Of the 25 studies included in the review, only three specifically investigated the efficacy of stretching as a form of injury prevention.
In each of these 3 studies, the intervention was various forms of static stretching, rather than dynamic stretching pre-exercise. Thus it comes as no surprise to me that little benefit was experienced.
What to Make of All This?
Firstly, as ever, don’t be too quick to jump on the bandwagon. Be smart: check out the source and its data, not just the headline or the abstract!
Have a healthy cynicism about anybody touting method x, y, or z as being the “best” or indeed “of no use” for the prevention of injury in general terms.
We should be probably be speaking instead in terms of specific injuries, and types of injury commonly sustained by specific types of athlete.
- ITB Syndrome in Triathletes
- Groin Injuries in Soccer Players
- ACL injuries in Netball Players
For Runners & Triathletes?
Firstly, none of the papers reviewed in this meta analysis were looking at a running or triathlon population specifically. This is important to remember.
We know that in runners and triathletes, many (not all) of the injuries we see are overuse in nature and often come as a result of muscular imbalance, poor stability, and inadequate strength-endurance in certain areas. These factors create compensatory movement patterns, muscle activity and postures. Some muscles increase in tone (get tighter) and others become positionally weak as posture changes.
As runners and triathletes, we engage in highly repetitive movement patterns. Unlike many of the multi-directional sport (soccer, basketball, etc…) athletes from the studies in this review. In my experience, we’re more likely to build and reinforce overuse patterns and get ‘tight’ accordingly.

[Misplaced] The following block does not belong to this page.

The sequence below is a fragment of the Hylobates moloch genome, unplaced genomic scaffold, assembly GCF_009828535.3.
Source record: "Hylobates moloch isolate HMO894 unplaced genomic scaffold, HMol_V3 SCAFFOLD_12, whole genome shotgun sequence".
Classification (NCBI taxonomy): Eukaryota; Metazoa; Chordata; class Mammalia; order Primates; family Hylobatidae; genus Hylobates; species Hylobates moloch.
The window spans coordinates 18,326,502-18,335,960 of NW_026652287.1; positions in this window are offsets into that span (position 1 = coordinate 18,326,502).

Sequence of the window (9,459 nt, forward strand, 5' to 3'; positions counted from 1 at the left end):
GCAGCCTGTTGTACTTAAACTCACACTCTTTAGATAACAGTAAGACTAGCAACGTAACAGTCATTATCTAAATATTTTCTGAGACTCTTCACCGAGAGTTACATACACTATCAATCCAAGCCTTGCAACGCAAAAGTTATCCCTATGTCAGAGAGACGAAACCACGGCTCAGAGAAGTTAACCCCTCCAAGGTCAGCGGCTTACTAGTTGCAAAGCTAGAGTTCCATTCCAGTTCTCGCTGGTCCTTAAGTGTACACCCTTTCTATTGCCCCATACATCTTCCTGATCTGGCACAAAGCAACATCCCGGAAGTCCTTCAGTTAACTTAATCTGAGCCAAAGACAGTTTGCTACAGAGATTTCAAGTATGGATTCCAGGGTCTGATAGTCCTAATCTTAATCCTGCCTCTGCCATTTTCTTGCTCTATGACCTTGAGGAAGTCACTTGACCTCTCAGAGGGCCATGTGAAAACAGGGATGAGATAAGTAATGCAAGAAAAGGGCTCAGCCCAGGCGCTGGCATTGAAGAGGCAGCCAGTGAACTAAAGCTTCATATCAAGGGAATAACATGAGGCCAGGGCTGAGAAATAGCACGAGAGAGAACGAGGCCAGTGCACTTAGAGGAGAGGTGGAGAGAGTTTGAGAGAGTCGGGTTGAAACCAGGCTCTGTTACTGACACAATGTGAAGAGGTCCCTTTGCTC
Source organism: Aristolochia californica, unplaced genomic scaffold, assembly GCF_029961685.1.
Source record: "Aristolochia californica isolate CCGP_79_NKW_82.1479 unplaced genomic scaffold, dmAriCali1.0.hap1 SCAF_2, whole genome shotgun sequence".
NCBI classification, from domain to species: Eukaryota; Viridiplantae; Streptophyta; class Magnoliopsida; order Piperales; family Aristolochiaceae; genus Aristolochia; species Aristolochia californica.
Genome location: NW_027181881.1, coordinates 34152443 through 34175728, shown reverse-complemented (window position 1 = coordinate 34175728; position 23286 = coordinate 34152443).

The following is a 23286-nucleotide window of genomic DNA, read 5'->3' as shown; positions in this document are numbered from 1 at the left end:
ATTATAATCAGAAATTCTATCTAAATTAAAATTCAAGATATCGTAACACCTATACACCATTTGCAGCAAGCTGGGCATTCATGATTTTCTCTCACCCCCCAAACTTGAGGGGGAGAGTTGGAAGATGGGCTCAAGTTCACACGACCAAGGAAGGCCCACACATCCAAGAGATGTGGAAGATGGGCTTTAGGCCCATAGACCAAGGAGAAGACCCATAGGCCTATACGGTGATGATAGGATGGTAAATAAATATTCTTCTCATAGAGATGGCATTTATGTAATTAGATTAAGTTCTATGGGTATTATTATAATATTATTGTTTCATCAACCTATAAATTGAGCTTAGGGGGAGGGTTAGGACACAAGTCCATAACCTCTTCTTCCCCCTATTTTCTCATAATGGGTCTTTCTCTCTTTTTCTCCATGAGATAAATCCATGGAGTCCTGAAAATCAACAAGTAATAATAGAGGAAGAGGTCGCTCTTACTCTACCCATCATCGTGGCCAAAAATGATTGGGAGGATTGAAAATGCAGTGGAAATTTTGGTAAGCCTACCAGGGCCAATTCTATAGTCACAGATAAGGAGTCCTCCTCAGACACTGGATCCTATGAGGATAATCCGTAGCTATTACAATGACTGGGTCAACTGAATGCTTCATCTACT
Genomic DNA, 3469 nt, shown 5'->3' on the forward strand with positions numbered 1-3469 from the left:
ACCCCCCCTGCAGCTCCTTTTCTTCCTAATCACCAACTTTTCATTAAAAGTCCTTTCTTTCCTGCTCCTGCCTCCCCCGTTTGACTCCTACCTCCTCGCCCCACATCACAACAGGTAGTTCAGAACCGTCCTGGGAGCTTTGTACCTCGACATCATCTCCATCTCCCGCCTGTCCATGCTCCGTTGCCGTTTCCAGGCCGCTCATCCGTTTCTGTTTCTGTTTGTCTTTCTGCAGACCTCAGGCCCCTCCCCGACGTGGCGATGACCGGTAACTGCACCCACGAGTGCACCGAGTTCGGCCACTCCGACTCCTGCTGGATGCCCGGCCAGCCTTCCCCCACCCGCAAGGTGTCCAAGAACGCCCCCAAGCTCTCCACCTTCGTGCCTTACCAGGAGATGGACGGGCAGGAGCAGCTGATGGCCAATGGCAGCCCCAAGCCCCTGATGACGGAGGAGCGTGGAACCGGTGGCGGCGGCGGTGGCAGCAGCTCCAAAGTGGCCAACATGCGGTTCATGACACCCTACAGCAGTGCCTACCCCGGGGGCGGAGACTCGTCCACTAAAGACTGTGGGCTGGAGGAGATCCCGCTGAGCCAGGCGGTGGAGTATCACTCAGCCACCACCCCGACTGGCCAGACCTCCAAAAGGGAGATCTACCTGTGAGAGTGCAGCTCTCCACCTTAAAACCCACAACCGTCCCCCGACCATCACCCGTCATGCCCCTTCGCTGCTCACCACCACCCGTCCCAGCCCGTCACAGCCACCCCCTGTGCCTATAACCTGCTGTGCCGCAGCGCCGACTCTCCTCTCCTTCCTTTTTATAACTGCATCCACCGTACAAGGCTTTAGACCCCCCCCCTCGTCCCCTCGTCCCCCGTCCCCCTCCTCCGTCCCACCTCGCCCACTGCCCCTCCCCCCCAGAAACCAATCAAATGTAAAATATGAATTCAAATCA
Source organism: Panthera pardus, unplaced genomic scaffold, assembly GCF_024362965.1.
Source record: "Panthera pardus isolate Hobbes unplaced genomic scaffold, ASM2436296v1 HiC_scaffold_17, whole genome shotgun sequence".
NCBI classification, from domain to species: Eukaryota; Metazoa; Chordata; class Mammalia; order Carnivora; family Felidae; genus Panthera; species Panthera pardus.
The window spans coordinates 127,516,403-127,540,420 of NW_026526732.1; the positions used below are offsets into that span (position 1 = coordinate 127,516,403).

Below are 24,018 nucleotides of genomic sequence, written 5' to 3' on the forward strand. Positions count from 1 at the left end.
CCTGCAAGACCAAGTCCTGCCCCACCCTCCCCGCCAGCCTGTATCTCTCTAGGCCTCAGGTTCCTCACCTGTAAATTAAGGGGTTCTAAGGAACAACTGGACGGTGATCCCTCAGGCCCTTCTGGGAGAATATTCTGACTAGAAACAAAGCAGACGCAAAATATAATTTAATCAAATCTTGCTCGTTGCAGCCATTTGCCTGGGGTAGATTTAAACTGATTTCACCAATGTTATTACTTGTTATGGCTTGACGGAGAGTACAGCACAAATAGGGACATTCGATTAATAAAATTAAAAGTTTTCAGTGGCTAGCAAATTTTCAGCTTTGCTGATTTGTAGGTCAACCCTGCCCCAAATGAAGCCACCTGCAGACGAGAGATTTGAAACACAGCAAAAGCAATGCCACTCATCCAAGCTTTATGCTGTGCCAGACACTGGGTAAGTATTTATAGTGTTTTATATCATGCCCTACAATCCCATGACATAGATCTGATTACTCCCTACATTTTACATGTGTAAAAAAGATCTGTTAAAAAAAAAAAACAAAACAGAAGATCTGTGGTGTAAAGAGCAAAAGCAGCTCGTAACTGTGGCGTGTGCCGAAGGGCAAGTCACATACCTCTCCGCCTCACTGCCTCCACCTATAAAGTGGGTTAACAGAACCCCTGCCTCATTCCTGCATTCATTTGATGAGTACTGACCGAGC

As an example of where daily habits become part of the picture, these imbalances are sometimes exacerbated by sitting for extended periods of time frequently.
Is stretching on it’s own enough to fix/prevent this. Nope! But it’s normally part of the big picture.
Muscles get ‘tight’ when they have a stimulus to do so. Perhaps it’s protective, perhaps it’s as a direct result of weakness or fatigue, or simply due to postural adaptation. Identifying these imbalances and dysfunctions is an important start, then correction usually combines strengthening, stretching, mobilising, improving neuromuscular control, movement pattern re-education etc…
In my opinion – and it does come down to opinion because the research isn’t conclusive yet – a multi-faceted program based on demands for the sport is the way to go for any given athlete’s injury prevention needs. Whoever is designing the program needs to understand the demands of the sport, common injury patterns associated, and of course the history of the specific athlete in question.
30 Day Challenge
This post was never meant to be a plug for our 30 Day Challenge, but it’s lent itself rather well to being just that. So I’m rolling with it!
I’m advocating a multi-faceted approach to injury prevention in runners and triathletes, combining elements of stretching, strengthening, balance/proprioception, technique, etc… All targeted in such a way to hit the commonly troublesome areas in this type of athlete.
Putting my money where my mouth is: Here’s our 30 Day Challenge – Check it out!